The Bowery Ballroom
GROUPLOVE

GROUPLOVE

Young Man

Wed, September 14, 2011

Doors: 7:00 pm / Show: 8:00 pm

The Bowery Ballroom

New York, NY

$13 advance / $15 day of show

This event is 18 and over

GROUPLOVE
GROUPLOVE
Since forming in 2009, LA-based indie band Grouplove has quickly become one of music’s most exhilarating young acts. By the time they released their 2011 debut full length, Never Trust A Happy Song (Canvasback Music/Atlantic), Grouplove was already a standout at music festivals around the world, including Lollapalooza, Outside Lands, Reading & Leeds Festivals, and Glastonbury. Produced by the band’s own Ryan Rabin, Never Trust A Happy Song featured their debut single “Colours.” Hailed by SPIN as “one of the most infectious songs you’re bound to hear,” the song climbed to the top 15 at Alternative radio and continues to be a fan favorite. Their follow-up single “Tongue Tied” garnered even greater success, going to #1 and earning platinum certification, with sales exceeding one million. Grouplove’s raucous live show brought surging crowds to their Coachella and Bonnaroo performances and back-to-back sold out headlining tours. By the end of 2012, “Tongue Tied” was Alternative radio’s second most played song (following only Gotye’s “Somebody That I Used To Know”). The band has brought their undeniable energy to national television with appearances on shows including “Late Night with Jimmy Fallon,” “The Late Show with David Letterman,” “Jimmy Kimmel Live,” “Conan,” and “Today.”

Grouplove’s second full length album, Spreading Rumours, arrives September 17. The highly anticipated collection’s lead single “Ways To Go” is currently #12 on the Alternative radio charts and climbing. A fall headlining tour will also include a stop at the Austin City Limits music festival.

Grouplove is: Christian Zucconi (vocals, guitar), Hannah Hooper (vocals, keys), Sean Gadd (bass, vocals), Andrew Wessen (guitar, vocals), Ryan Rabin (drums).
Young Man
Young Man
Young Man’s Colin Caulfield On…Young Man
> It materialized during my sophomore year of college. I wasn't very interested in playing coffee shops or smaller venues. Instead, I spent my time recording. > I was a bedroom musician from the very start, I guess. > Boy used the perspective of a kid to get out some of my immature/naive ideas. There's an element of hindsight in there, but it was just meant as an introduction.
> When I got to college and couldn’t bring my drums, I picked up piano and got a guitar. I always liked playing drums, but it became apparent that I'd be primarily interested in writing songs. > I drummed in some half-baked blues bands, some woefully overambitious prog-rock projects, and a surf-punk band. Once college started, I wrote Americana tunes with one of my oldest friends. Those songs will definitely see the light of day, but nothing else was ever released.

> The idea of being “self-taught” is increasingly vague with the Internet. I can get in-depth vocal lessons for free on YouTube, so to say I learned everything on my own is kind of inauthentic. > A lot of people get surprised when I mention Rufus Wainwright as a huge influence. Also: Wolfgang Voigt, the Fiery Furnaces, the Cinematic Orchestra, Destroyer, Nobuo Uematsu, Philip Glass, Steve Reich and Owen Pallett. > Being an English major had a big impact on Young Man. I make records as though they're papers, a collection of cohesive parts that presents an argument.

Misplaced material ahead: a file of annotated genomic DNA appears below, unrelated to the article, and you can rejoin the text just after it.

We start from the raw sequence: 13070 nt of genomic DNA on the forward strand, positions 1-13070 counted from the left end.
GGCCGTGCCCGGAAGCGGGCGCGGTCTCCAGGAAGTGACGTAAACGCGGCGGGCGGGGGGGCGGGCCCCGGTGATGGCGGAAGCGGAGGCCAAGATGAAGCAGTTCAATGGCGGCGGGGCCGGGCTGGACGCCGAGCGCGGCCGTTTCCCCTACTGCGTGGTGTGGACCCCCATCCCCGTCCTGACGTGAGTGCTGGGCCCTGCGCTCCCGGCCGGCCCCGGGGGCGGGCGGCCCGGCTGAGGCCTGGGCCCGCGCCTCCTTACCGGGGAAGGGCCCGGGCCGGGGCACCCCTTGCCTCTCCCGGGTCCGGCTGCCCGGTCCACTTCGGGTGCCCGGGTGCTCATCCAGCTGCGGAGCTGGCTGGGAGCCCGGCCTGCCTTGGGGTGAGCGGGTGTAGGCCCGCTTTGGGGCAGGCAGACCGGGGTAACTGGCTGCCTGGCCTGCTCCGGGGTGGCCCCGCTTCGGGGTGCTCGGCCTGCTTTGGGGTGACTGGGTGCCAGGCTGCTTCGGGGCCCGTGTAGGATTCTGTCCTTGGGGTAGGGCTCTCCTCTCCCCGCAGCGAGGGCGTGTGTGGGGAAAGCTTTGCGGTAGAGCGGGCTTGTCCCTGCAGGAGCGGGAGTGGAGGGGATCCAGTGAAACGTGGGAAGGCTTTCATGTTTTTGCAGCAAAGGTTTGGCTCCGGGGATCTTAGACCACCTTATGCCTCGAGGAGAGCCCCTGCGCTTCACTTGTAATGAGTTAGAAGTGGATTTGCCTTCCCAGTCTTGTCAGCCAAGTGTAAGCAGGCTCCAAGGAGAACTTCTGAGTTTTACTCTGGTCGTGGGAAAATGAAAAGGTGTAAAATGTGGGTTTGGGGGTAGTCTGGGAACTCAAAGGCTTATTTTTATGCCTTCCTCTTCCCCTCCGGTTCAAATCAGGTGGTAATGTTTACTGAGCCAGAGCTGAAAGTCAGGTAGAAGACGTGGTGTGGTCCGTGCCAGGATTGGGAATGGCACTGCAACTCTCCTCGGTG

> I’m not too interested in forcing my problems on people; making them sit through 40 minutes of whining. > Everyone falls in love and deals with distance in their own way, whether it's literal or figurative. The goal was to create something people could draw their own interpretations from—some death of the modern author shit.
> Because the mixing process was so in depth and drawn out, the songs changed a ton over time. Most people would laugh if they heard the unmixed versions.
> There are moments when the album is much more effective on a nice set of speakers—when you can really feel the song change—but the subtleties and samples were definitely intended for headphones. > I decided to take on music full-time over a year ago now, so finishing school was more or less an obstacle, rather than an impetus, for a career path. > I was planning on moving to New York, but realized there wasn't really a feasible way of doing so with all the projects I had going on. I had this vision of being really depressed in a completely new city; not having any free time to explore and meet people. Luckily, I moved into an awesome house in a very different neighborhood. I realize now that I hadn't really experienced Chicago while I was in school. > All the songs lead up to “Felt,” a 10-minute piece that reprises and elaborates upon everything that has come before it. I think that's the best song on the record, but a lot of that has to do with having an understanding of what precedes it. > I'm actually in the studio with a full band working on the first of those two studio records and we're hoping to record the next in a couple months. If I have it my way, the two additional records will come out within a year of Ideas of Distance. > I didn’t always nail my papers, but I feel like I tried something different every time. The same applies to my music.
Venue Information:
The Bowery Ballroom
6 Delancey St
New York, NY, 10002
http://www.boweryballroom.com/